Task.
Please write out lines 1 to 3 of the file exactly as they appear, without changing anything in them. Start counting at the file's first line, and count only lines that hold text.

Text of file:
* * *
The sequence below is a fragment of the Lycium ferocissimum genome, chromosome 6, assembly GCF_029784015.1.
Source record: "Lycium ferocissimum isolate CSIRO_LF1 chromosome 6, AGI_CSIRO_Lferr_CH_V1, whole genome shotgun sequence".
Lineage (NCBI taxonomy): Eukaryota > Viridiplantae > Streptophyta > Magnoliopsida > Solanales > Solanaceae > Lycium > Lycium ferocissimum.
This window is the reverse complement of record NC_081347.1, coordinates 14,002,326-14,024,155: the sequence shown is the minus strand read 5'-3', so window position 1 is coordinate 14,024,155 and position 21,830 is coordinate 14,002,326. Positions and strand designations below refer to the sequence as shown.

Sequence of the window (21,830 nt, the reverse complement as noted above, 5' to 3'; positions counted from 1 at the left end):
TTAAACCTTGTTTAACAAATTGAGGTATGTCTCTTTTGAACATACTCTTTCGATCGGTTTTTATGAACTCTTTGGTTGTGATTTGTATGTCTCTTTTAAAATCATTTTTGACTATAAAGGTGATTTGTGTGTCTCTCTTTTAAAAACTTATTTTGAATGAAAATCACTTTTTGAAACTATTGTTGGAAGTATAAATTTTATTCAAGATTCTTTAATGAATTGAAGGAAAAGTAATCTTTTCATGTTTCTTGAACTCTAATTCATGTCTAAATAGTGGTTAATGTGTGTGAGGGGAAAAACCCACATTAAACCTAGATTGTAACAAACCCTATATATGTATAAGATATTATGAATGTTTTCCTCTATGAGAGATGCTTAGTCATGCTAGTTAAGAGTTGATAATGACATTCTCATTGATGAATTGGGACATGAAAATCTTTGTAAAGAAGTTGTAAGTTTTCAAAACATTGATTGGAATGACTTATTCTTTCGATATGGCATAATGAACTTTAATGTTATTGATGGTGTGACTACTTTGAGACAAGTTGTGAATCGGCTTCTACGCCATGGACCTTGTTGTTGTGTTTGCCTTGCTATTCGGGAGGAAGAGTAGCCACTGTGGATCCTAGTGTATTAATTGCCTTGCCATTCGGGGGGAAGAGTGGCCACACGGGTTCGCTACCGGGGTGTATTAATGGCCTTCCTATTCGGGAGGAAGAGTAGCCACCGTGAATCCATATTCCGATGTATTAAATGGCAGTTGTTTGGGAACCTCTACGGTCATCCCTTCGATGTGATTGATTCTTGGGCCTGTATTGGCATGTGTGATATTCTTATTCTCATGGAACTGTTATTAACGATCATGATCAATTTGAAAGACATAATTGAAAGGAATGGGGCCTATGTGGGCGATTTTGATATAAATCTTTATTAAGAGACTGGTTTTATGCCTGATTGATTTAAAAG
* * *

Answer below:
The sequence below is a fragment of the Lycium ferocissimum genome, chromosome 6, assembly GCF_029784015.1.
Source record: "Lycium ferocissimum isolate CSIRO_LF1 chromosome 6, AGI_CSIRO_Lferr_CH_V1, whole genome shotgun sequence".
Lineage (NCBI taxonomy): Eukaryota > Viridiplantae > Streptophyta > Magnoliopsida > Solanales > Solanaceae > Lycium > Lycium ferocissimum.